A very large gopher tortoise which I encountered at Deer Prairie Creek Preserve was interesting in that it was feeding on grasses in the roadway/path. Tortoises find very little food in palmetto thickets where their burrows are sometimes placed so the road actually provides important habitat for feeding.
Those of us who are not fishermen rarely get to appreciate the beauty and variety of fish. I do not fish but have some relatives who are avid fishermen. Here are two examples of the many fish that they catch. This small gag grouper has a very interesting life cycle as a female to male protogynous hermaphrodite (https://www.louisianasportsman.com/fishing/who-named-the-gag/). This young female will soon be heading out to the deeper water reefs. Once it gets large enough it will change into a male. I hesitate to bring up politics in this nature -oriented piece but find it amusing that in this state where some politicians are removing books from libraries so that students will not read about human sexual variation, that there are numbers of local fish and reptiles that are sexually unusual. In addition to gags a local mangrove Rivulus fish is a self-fertilizing hermaphrodite. The Amazon molly is a clonal unisexual fish which utilizes males of closely related species to stimulate reproduction. The sex of many turtles is determined by temperature. Evolution/the Creator have obviously experimented a lot with sexual matters.
The redfish is quite beautiful and highly sought after for eating (blackened redfish). It is quite interesting that they are managed using a “slot” limit allowing you to keep medium sized fish but not small or large ones which are mostly reproductive females.
A very common mid-sized buteo hawk in this area is the red shouldered hawk. It is often seen sitting on any elevated object watching for small prey. It is quite interesting that they are relatively tame compared to most other species of raptors at least in areas where shooting at birds is frowned upon. One bird that is very tame in our yards is the white ibis which has adapted so well to human modification of the landscape. I recently noticed “Stumpy the white ibis” in our yard foraging in our grass by probing with its long bill. This ibis lacks a right foot which you will see if you look carefully at the photo. It seemed to be amazingly capable of keeping up with another ibis and healthy despite this horrible wound.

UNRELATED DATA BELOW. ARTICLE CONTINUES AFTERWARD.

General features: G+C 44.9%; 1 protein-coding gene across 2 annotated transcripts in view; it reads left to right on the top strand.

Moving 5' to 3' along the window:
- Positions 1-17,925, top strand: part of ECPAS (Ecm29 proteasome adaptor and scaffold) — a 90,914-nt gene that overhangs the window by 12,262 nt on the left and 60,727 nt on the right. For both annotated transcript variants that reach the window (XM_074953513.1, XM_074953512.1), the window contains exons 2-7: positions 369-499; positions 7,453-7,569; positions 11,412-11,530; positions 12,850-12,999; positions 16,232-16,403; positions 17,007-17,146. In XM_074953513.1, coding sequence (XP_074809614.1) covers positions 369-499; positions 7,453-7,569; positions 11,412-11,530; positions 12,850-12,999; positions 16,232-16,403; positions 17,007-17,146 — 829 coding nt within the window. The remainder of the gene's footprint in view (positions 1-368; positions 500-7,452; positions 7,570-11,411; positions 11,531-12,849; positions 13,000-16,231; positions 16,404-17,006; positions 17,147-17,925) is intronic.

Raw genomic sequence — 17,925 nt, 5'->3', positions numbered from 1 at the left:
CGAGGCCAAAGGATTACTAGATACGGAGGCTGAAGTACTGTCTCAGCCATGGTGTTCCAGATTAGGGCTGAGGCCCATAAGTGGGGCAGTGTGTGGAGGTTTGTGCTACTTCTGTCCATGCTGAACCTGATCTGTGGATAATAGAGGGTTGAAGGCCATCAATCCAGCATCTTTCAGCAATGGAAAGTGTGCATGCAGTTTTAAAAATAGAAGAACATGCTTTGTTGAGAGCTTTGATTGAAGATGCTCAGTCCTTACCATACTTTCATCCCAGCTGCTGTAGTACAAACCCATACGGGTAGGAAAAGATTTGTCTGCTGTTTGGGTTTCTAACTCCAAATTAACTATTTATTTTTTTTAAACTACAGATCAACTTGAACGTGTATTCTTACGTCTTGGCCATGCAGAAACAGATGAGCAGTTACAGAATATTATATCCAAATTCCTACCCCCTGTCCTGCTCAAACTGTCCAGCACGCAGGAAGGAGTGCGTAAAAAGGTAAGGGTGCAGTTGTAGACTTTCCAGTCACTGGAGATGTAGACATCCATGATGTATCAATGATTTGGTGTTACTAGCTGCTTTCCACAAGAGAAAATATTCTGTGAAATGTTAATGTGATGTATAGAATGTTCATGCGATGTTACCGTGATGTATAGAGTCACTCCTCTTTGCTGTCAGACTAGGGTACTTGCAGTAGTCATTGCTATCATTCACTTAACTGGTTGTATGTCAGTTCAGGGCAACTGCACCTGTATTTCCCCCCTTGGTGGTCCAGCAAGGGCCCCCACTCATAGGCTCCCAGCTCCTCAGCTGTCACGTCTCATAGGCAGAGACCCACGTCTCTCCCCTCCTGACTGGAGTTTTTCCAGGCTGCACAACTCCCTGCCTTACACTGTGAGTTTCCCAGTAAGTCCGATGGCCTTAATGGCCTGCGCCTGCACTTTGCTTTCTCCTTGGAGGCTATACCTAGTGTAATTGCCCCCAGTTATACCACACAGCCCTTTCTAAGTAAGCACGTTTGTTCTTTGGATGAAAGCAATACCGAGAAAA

One aspect of bird watching in this area is the number of soaring birds to be seen overhead. This time of year I am always watching for white pelicans migrating in from the western US. They soar with hardly a flap in large groups and generally reach Florida in early to middle November. Another soaring bird that comes in on southerly winds from the Caribbean is the frigate bird. When northern weather fronts are approaching the winds are from the south, changing to the west, northwest and finally northeast. Frigates are masters of the air able to cover long distances with hardly a flap. About 50 frigates overhead were mostly males with the deflated red throat pouch used in courtly rituals. It is interesting to compare their wing and body shape with a black vulture, a local soaring bird. Frigates are designed to be marvelous “fighter planes” that attack other seabirds and steal their food. Black vultures are just long distance soaring machines that find their dead prey on the ground.
Every day is an opportunity to go outside and enjoy nature at its finest.